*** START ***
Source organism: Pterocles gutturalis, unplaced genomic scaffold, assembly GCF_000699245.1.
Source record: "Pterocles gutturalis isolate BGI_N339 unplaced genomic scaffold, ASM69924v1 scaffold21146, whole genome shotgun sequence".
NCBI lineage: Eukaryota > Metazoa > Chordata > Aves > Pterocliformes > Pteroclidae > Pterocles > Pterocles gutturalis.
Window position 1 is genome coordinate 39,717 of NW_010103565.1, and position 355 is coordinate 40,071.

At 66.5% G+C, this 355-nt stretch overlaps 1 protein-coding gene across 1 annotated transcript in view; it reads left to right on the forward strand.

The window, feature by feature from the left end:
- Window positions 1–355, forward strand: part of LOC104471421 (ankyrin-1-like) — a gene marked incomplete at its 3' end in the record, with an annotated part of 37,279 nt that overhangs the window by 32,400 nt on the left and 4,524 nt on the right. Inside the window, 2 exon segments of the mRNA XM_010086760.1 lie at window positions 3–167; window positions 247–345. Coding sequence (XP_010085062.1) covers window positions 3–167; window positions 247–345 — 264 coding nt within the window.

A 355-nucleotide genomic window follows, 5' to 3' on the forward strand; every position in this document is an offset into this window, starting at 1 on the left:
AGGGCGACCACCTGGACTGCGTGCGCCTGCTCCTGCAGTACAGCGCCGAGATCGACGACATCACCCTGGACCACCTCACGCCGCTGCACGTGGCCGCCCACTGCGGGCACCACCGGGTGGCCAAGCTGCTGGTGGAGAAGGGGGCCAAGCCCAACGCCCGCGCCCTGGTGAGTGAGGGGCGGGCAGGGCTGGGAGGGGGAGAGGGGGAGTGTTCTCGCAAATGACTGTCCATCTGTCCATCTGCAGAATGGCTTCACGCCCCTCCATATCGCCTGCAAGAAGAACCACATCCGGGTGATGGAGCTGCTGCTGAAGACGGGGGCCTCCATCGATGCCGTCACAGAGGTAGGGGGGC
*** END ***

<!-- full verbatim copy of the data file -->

Source organism: Pterocles gutturalis, unplaced genomic scaffold, assembly GCF_000699245.1.
Source record: "Pterocles gutturalis isolate BGI_N339 unplaced genomic scaffold, ASM69924v1 scaffold21146, whole genome shotgun sequence".
NCBI lineage: Eukaryota > Metazoa > Chordata > Aves > Pterocliformes > Pteroclidae > Pterocles > Pterocles gutturalis.
Window position 1 is genome coordinate 39,717 of NW_010103565.1, and position 355 is coordinate 40,071.

At 66.5% G+C, this 355-nt stretch overlaps 1 protein-coding gene across 1 annotated transcript in view; it reads left to right on the forward strand.

The window, feature by feature from the left end:
- Window positions 1–355, forward strand: part of LOC104471421 (ankyrin-1-like) — a gene marked incomplete at its 3' end in the record, with an annotated part of 37,279 nt that overhangs the window by 32,400 nt on the left and 4,524 nt on the right. Inside the window, 2 exon segments of the mRNA XM_010086760.1 lie at window positions 3–167; window positions 247–345. Coding sequence (XP_010085062.1) covers window positions 3–167; window positions 247–345 — 264 coding nt within the window.

A 355-nucleotide genomic window follows, 5' to 3' on the forward strand; every position in this document is an offset into this window, starting at 1 on the left:
AGGGCGACCACCTGGACTGCGTGCGCCTGCTCCTGCAGTACAGCGCCGAGATCGACGACATCACCCTGGACCACCTCACGCCGCTGCACGTGGCCGCCCACTGCGGGCACCACCGGGTGGCCAAGCTGCTGGTGGAGAAGGGGGCCAAGCCCAACGCCCGCGCCCTGGTGAGTGAGGGGCGGGCAGGGCTGGGAGGGGGAGAGGGGGAGTGTTCTCGCAAATGACTGTCCATCTGTCCATCTGCAGAATGGCTTCACGCCCCTCCATATCGCCTGCAAGAAGAACCACATCCGGGTGATGGAGCTGCTGCTGAAGACGGGGGCCTCCATCGATGCCGTCACAGAGGTAGGGGGGC